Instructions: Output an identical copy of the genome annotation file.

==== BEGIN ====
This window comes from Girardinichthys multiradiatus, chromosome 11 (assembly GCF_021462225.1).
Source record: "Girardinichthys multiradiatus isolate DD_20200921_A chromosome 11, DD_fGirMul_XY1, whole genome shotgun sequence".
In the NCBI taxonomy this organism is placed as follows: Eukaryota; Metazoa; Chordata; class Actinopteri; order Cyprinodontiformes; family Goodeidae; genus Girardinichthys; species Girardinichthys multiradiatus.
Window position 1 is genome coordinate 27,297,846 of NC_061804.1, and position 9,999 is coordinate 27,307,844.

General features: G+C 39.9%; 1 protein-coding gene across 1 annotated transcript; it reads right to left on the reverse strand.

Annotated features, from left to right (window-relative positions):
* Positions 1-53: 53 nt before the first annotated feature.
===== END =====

This window comes from Girardinichthys multiradiatus, chromosome 11 (assembly GCF_021462225.1).
Source record: "Girardinichthys multiradiatus isolate DD_20200921_A chromosome 11, DD_fGirMul_XY1, whole genome shotgun sequence".
In the NCBI taxonomy this organism is placed as follows: Eukaryota; Metazoa; Chordata; class Actinopteri; order Cyprinodontiformes; family Goodeidae; genus Girardinichthys; species Girardinichthys multiradiatus.
Window position 1 is genome coordinate 27,297,846 of NC_061804.1, and position 9,999 is coordinate 27,307,844.

General features: G+C 39.9%; 1 protein-coding gene across 1 annotated transcript; it reads right to left on the reverse strand.

Annotated features, from left to right (window-relative positions):
* Positions 1-53: 53 nt before the first annotated feature.